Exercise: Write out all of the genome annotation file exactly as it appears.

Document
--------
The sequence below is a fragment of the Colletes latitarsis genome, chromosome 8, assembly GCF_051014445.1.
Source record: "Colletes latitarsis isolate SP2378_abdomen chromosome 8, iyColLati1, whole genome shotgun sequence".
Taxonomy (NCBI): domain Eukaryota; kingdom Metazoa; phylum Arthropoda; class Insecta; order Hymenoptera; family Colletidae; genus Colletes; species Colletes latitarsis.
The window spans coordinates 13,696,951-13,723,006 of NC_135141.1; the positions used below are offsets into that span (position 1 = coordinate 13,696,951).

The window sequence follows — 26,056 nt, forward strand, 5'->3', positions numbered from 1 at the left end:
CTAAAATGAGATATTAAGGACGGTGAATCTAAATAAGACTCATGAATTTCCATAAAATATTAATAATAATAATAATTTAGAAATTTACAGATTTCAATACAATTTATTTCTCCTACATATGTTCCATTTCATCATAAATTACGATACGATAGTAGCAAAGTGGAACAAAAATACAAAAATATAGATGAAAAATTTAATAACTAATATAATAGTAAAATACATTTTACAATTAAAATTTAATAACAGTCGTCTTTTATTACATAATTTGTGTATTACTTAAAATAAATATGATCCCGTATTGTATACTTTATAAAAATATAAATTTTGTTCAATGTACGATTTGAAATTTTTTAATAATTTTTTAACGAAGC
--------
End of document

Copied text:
The sequence below is a fragment of the Colletes latitarsis genome, chromosome 8, assembly GCF_051014445.1.
Source record: "Colletes latitarsis isolate SP2378_abdomen chromosome 8, iyColLati1, whole genome shotgun sequence".
Taxonomy (NCBI): domain Eukaryota; kingdom Metazoa; phylum Arthropoda; class Insecta; order Hymenoptera; family Colletidae; genus Colletes; species Colletes latitarsis.
The window spans coordinates 13,696,951-13,723,006 of NC_135141.1; the positions used below are offsets into that span (position 1 = coordinate 13,696,951).

The window sequence follows — 26,056 nt, forward strand, 5'->3', positions numbered from 1 at the left end:
CTAAAATGAGATATTAAGGACGGTGAATCTAAATAAGACTCATGAATTTCCATAAAATATTAATAATAATAATAATTTAGAAATTTACAGATTTCAATACAATTTATTTCTCCTACATATGTTCCATTTCATCATAAATTACGATACGATAGTAGCAAAGTGGAACAAAAATACAAAAATATAGATGAAAAATTTAATAACTAATATAATAGTAAAATACATTTTACAATTAAAATTTAATAACAGTCGTCTTTTATTACATAATTTGTGTATTACTTAAAATAAATATGATCCCGTATTGTATACTTTATAAAAATATAAATTTTGTTCAATGTACGATTTGAAATTTTTTAATAATTTTTTAACGAAGC